Second, misinformers don’t need to create a complete fabrication to go viral online. As noted by several fact-checkers covering the Notre Dame fire, real news articles were posted out of context to try to spread false, Islamophobic narratives about the event. In one example, Twitter users shared a real 2016 story from El Mundo about four people being detained near Notre Dame as if it had happened this week.

Third, the Notre Dame fire illustrated how misinformation doesn’t operate in a vacuum — it often jumps between platforms and languages, becoming more mainstream in the process. BuzzFeed did a great job of outlining this in a timeline of the misinformation, in which it reported how hoaxes about the origin of the fire eventually made their way into talking points on mainstream American news shows.

Fourth, platforms’ systems aimed at contextualizing conspiracies with truthful content can backfire. Like The New York Times, many outlets covered the fact that a YouTube algorithm mistakenly displayed information about Sept. 11, 2001, terrorist attacks alongside livestreams of the fire. After ample reporting on the bug, YouTube removed the recommendations. But Nieman Lab’s Joshua Benton asked a very good question: “Could those information boxes under YouTube conspiracy videos add legitimacy instead of reduce it?”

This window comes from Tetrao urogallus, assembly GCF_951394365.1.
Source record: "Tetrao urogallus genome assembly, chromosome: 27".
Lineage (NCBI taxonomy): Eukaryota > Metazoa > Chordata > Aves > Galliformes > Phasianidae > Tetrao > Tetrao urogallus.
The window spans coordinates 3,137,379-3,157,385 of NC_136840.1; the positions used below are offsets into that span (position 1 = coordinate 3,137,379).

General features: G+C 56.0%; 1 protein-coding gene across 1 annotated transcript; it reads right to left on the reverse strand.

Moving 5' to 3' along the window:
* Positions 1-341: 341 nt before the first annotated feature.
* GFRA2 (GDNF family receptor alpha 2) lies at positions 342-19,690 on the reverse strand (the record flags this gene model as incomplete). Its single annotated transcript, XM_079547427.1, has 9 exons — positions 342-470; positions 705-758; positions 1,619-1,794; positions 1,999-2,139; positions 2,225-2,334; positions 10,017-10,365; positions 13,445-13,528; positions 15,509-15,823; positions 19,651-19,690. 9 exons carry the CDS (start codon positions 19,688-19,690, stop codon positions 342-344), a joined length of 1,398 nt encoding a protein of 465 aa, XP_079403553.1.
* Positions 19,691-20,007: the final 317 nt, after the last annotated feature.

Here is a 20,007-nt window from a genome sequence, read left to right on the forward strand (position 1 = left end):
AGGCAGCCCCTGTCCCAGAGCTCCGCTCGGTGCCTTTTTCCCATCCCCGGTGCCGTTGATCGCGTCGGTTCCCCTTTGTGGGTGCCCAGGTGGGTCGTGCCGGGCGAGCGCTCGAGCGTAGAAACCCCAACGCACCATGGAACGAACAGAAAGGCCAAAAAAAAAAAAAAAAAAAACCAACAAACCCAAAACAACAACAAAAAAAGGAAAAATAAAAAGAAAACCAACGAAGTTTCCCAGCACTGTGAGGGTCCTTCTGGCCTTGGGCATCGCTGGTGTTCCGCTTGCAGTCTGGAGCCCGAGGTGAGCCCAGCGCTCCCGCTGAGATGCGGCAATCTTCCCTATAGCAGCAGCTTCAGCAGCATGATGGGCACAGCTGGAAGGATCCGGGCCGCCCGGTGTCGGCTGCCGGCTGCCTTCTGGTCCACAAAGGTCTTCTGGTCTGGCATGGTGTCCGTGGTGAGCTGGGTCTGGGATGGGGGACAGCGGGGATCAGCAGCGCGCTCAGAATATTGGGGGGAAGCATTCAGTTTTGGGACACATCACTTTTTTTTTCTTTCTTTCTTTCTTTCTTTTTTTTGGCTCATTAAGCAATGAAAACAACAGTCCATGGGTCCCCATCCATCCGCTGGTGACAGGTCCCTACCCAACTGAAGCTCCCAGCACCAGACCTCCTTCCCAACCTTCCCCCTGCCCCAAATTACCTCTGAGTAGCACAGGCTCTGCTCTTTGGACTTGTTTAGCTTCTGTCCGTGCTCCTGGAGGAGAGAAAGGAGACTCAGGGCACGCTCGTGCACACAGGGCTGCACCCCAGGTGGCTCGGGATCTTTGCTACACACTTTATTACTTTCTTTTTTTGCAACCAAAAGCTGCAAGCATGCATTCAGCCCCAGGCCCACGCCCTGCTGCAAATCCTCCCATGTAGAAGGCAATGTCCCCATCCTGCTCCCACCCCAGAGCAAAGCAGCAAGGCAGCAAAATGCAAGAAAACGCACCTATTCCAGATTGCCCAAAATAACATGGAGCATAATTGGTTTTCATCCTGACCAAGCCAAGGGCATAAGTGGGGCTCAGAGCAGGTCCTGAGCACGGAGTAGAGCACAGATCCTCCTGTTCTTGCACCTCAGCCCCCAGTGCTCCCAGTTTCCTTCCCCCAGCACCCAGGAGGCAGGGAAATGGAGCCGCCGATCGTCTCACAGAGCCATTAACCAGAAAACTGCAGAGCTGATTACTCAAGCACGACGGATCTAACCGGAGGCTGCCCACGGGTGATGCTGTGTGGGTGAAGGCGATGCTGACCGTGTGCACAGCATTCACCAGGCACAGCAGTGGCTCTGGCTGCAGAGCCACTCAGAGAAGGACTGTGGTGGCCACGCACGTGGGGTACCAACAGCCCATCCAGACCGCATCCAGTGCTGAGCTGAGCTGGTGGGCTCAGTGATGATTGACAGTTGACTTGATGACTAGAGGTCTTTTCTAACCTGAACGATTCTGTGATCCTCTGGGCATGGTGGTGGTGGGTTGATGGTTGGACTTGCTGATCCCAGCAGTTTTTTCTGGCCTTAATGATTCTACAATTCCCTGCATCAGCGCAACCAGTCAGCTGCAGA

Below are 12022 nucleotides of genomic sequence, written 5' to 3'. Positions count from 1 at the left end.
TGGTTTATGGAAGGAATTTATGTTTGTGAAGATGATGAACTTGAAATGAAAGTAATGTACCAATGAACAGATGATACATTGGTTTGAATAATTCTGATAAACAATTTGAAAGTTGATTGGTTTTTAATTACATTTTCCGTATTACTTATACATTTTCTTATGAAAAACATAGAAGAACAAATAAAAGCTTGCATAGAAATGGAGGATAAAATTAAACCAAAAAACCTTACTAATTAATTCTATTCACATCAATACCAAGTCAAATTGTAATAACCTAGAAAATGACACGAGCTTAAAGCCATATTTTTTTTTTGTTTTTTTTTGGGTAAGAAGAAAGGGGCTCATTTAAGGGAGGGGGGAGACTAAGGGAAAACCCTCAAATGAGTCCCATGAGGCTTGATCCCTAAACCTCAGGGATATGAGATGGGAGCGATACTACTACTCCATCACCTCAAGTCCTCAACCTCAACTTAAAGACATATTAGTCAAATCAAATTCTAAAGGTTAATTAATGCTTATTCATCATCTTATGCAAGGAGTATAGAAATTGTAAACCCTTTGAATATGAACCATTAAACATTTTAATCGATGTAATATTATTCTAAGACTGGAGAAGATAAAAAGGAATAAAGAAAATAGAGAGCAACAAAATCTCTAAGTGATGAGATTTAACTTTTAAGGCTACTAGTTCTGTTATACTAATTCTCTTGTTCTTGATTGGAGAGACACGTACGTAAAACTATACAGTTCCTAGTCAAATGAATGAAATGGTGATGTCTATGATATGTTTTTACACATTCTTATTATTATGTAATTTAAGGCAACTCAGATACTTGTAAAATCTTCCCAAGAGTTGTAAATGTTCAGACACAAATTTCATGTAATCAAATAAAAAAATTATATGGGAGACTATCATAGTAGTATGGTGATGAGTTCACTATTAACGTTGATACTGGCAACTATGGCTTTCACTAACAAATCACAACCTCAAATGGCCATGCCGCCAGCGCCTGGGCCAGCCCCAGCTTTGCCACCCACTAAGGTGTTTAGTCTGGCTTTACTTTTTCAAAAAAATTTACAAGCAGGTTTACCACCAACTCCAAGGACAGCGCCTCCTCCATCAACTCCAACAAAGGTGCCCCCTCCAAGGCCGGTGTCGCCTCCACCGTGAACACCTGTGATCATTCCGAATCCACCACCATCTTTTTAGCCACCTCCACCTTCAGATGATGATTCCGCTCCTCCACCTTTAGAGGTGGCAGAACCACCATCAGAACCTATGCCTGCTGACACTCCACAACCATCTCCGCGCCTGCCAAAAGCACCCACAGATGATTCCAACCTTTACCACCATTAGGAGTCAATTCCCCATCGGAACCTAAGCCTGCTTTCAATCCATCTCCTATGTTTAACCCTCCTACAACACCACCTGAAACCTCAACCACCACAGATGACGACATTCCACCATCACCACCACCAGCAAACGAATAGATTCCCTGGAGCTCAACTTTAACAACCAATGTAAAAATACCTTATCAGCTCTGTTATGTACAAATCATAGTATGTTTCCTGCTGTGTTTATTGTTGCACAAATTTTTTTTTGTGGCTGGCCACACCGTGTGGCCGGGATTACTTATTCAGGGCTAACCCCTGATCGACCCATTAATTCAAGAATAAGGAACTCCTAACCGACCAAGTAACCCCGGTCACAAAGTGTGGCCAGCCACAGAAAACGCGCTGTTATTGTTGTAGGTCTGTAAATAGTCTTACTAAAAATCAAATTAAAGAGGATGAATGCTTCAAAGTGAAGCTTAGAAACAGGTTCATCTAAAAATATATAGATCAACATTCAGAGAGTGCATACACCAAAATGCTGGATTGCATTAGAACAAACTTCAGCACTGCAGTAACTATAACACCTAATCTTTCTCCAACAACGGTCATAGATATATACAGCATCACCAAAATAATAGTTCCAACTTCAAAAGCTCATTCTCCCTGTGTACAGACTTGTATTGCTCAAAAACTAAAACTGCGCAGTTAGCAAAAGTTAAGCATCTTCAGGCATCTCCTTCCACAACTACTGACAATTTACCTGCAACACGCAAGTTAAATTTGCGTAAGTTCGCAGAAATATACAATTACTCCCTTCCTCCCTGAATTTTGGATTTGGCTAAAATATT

Finally, here was a case where misinformation could be quickly debunked because authorities were quick to suggest the fire was likely accidental, and possibly related to a refurbishment project in the cathedral. The Paris public prosecutor, Rémy Heitz, said “nothing indicates” that the fire was started on purpose. But it’s a double-edged sword; in the absence of an official cause of the fire, conspiracy theories filled in the gaps.

Authorities have said they expect a long and detailed investigation to find out what really happened, which means conspiracy theories will probably continue to spread online. But with the sheer amount of early and aggressive debunking, they may have been at least somewhat contained.

. . . technology

  • During elections in Indonesia and India, “the problem of disinformation is growing much faster than our ability to combat it,” Axios reported. And Quartz reported that even TikTok, a social media platform known for its silly video compilations, is warning users about a potential onslaught of misinformation.